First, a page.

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Your Online Profile

Enda Goodwin

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Field Agent

Field Agent

Social media is a necessary part of building your brand, and the way you use it can make or break a job opportunity. Whether you are in a creative position that requires a personal website to showcase your work or primarily use social media for personal use, the presence you project online is directly correlated with your personal brand.

Start by Googling Yourself

The best way to get a clear picture of your digital footprint is through a self-search. What shows up in the search results? Is it consistent with the brand you are building for yourself?

Review Your Profiles and Settings

Just as you are researching industries and jobs, recruiters and hiring managers will be researching you, and that means checking out your profiles. First, evaluate them for yourself.  

LinkedIn® For job seekers, this is a must. Update your profile with a current photo, job responsibilities, and achievements. Start expanding your network within your organization by connecting with people you know or are familiar with. Post industry-specific content and engage in professional conversations to show enthusiasm and thought leadership. This is also a great place to include your newly developed professional branding statement. If you haven’t created a profile yet, find out how to create one by attending the LinkedIn webinars (3). 


  • Facebook® - Make sure your profile picture is professional and current. Turn on privacy settings so that only friends can view your profile, and limit past posts if they were ever made public. Under Timeline and Tagging, disable the option for people to tag you in pictures and videos.
  • Twitter® By default, your Tweets are made public. Under Privacy and Safety, Protect Your Tweets will only show your Tweets to people who follow you.
  • Instagram® Take a look at your account and decide if you want it made public. If you’re in a creative position, for example, the images you post may support your brand. Control who sees what in your privacy settings, along with how and when you are tagged in others’ photos and videos.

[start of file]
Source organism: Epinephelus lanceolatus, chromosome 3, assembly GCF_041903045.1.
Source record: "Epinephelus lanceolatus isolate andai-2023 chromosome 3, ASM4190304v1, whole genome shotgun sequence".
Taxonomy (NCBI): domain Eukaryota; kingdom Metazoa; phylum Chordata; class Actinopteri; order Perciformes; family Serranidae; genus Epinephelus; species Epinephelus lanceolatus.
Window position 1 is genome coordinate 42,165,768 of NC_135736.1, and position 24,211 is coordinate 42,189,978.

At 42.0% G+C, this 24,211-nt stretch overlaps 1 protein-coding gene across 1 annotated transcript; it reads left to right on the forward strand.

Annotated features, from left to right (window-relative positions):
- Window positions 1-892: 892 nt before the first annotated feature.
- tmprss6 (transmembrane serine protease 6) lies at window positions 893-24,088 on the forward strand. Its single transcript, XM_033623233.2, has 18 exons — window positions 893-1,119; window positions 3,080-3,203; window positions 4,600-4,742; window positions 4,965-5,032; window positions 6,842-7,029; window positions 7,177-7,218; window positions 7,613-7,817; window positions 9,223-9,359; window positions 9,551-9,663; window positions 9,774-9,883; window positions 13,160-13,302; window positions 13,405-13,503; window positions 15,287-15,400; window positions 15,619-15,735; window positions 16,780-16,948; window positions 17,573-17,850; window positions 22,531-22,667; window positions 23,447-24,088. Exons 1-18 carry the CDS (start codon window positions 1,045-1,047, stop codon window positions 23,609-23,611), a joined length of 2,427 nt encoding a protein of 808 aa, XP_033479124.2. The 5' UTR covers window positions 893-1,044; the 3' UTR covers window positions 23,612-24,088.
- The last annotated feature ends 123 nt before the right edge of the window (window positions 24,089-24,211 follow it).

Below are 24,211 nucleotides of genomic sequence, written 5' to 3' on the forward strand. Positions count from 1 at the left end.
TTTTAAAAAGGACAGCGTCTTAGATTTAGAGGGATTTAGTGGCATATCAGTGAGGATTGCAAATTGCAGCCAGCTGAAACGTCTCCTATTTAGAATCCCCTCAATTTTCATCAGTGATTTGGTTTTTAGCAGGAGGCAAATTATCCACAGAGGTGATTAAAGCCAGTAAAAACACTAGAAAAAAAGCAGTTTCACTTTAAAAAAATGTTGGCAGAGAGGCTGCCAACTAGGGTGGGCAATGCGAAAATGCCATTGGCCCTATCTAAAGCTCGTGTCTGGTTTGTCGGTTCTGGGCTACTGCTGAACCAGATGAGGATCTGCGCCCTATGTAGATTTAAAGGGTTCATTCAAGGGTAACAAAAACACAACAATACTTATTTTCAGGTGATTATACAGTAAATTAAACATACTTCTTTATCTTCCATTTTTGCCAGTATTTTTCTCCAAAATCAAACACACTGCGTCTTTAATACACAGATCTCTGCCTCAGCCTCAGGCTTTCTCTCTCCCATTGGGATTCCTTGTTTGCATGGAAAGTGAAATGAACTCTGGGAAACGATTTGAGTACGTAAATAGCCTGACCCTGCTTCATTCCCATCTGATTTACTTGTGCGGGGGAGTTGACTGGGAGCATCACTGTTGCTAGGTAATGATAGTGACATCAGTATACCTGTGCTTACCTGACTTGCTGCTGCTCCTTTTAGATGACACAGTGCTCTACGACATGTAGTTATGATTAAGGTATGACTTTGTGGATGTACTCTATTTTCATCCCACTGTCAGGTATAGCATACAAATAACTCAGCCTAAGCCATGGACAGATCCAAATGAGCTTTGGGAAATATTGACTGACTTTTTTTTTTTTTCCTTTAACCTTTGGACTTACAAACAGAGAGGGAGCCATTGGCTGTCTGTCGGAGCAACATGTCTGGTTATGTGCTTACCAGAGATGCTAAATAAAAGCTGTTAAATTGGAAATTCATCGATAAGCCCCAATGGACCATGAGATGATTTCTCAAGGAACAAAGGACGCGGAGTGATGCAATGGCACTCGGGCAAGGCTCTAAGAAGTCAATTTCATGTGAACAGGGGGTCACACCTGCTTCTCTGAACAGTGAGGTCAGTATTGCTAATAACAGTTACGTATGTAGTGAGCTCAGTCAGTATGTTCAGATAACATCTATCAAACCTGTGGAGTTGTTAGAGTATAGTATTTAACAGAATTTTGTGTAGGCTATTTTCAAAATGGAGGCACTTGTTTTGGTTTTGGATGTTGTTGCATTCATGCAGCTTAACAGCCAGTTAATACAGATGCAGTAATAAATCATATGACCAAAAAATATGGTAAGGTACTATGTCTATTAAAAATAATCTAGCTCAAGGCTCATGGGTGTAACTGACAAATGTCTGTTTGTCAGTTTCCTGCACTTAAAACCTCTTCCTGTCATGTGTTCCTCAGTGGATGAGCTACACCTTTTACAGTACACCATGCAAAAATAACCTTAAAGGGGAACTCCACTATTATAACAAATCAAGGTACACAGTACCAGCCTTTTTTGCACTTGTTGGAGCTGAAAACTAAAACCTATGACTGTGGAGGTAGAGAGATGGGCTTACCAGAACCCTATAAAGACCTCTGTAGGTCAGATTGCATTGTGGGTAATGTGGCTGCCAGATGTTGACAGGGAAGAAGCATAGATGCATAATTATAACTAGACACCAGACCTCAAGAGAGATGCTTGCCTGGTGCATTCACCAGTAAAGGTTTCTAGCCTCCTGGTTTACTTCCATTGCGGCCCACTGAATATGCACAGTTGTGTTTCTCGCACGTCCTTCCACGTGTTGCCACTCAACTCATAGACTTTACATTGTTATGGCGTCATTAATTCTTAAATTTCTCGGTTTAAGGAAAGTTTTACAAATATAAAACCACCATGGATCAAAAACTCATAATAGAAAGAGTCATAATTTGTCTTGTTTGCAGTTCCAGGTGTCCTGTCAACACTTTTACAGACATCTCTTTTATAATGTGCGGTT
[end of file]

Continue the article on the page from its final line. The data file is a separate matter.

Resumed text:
What if you don’t like what you find?

If the results you find don’t show you in a positive light, do your best to mitigate it. Delete old photos, remove tags from pictures and videos your friends may have posted, and in general, tone down the social you, and pump up the professional you. Then do what you can to shift the search results: 

  • Post positive questions or comments on industry forums 
  • Follow industry “gurus” on Twitter and re-tweet their posts 
  • Update your LinkedIn account – if you don’t have one, create one 
  • Ask colleagues, friends, and family members to take certain pictures or posts down. They should understand why that’s important during your job search 
  • Ask for a LinkedIn referral 
  • Start a simple blog – there are many free platforms out there – and write your positive thoughts on an issue or an industry you are targeting. 


Doing these things will eventually turn that Google search around, moving the newer, more positive results to the top of the search result.

The Implications of Not Being Found at All

While a negative online presence is detrimental in a job search, having no online presence at all can also work against you. While Google is a good starting point for most of us to find someone, for a recruiter, it’s LinkedIn. And if you’re not there, the recruiter will likely move on to other candidates. At a minimum, you need to have a LinkedIn profile when looking for a job. We can help getting started, and there is also a webinar that’s available. 

Social media is great way to establish and reinforce your brand. Make it work for you, not against you. You are in charge of your story!

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